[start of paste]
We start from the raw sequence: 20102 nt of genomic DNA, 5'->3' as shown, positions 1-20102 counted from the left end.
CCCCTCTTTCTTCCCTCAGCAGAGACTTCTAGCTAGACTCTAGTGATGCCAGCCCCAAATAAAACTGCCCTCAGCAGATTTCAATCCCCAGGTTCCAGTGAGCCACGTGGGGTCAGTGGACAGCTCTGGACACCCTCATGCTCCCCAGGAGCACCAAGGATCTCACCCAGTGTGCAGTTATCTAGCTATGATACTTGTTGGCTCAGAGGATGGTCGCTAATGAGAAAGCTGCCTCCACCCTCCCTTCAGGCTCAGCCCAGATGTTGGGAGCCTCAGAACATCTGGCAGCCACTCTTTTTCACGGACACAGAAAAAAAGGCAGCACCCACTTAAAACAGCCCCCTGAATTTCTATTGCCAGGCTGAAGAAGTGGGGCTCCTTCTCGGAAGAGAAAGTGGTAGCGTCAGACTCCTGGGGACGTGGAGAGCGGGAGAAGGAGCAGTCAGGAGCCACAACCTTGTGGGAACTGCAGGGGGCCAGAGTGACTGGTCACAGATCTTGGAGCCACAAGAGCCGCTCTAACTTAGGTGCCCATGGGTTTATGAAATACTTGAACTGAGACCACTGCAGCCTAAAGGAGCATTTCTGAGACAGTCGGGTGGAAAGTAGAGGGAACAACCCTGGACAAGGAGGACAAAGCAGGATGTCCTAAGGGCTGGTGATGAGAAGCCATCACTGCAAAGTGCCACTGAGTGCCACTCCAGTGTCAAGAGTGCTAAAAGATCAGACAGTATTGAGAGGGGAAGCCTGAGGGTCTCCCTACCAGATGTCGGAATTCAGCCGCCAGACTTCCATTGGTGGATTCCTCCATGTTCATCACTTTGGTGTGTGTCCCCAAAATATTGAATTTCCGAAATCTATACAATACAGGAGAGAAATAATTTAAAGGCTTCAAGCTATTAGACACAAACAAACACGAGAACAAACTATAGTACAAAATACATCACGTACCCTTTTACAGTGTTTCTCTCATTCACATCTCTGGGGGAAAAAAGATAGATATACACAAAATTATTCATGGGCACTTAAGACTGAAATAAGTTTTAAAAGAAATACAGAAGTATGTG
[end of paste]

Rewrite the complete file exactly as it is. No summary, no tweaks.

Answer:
We start from the raw sequence: 20102 nt of genomic DNA, 5'->3' as shown, positions 1-20102 counted from the left end.
CCCCTCTTTCTTCCCTCAGCAGAGACTTCTAGCTAGACTCTAGTGATGCCAGCCCCAAATAAAACTGCCCTCAGCAGATTTCAATCCCCAGGTTCCAGTGAGCCACGTGGGGTCAGTGGACAGCTCTGGACACCCTCATGCTCCCCAGGAGCACCAAGGATCTCACCCAGTGTGCAGTTATCTAGCTATGATACTTGTTGGCTCAGAGGATGGTCGCTAATGAGAAAGCTGCCTCCACCCTCCCTTCAGGCTCAGCCCAGATGTTGGGAGCCTCAGAACATCTGGCAGCCACTCTTTTTCACGGACACAGAAAAAAAGGCAGCACCCACTTAAAACAGCCCCCTGAATTTCTATTGCCAGGCTGAAGAAGTGGGGCTCCTTCTCGGAAGAGAAAGTGGTAGCGTCAGACTCCTGGGGACGTGGAGAGCGGGAGAAGGAGCAGTCAGGAGCCACAACCTTGTGGGAACTGCAGGGGGCCAGAGTGACTGGTCACAGATCTTGGAGCCACAAGAGCCGCTCTAACTTAGGTGCCCATGGGTTTATGAAATACTTGAACTGAGACCACTGCAGCCTAAAGGAGCATTTCTGAGACAGTCGGGTGGAAAGTAGAGGGAACAACCCTGGACAAGGAGGACAAAGCAGGATGTCCTAAGGGCTGGTGATGAGAAGCCATCACTGCAAAGTGCCACTGAGTGCCACTCCAGTGTCAAGAGTGCTAAAAGATCAGACAGTATTGAGAGGGGAAGCCTGAGGGTCTCCCTACCAGATGTCGGAATTCAGCCGCCAGACTTCCATTGGTGGATTCCTCCATGTTCATCACTTTGGTGTGTGTCCCCAAAATATTGAATTTCCGAAATCTATACAATACAGGAGAGAAATAATTTAAAGGCTTCAAGCTATTAGACACAAACAAACACGAGAACAAACTATAGTACAAAATACATCACGTACCCTTTTACAGTGTTTCTCTCATTCACATCTCTGGGGGAAAAAAGATAGATATACACAAAATTATTCATGGGCACTTAAGACTGAAATAAGTTTTAAAAGAAATACAGAAGTATGTG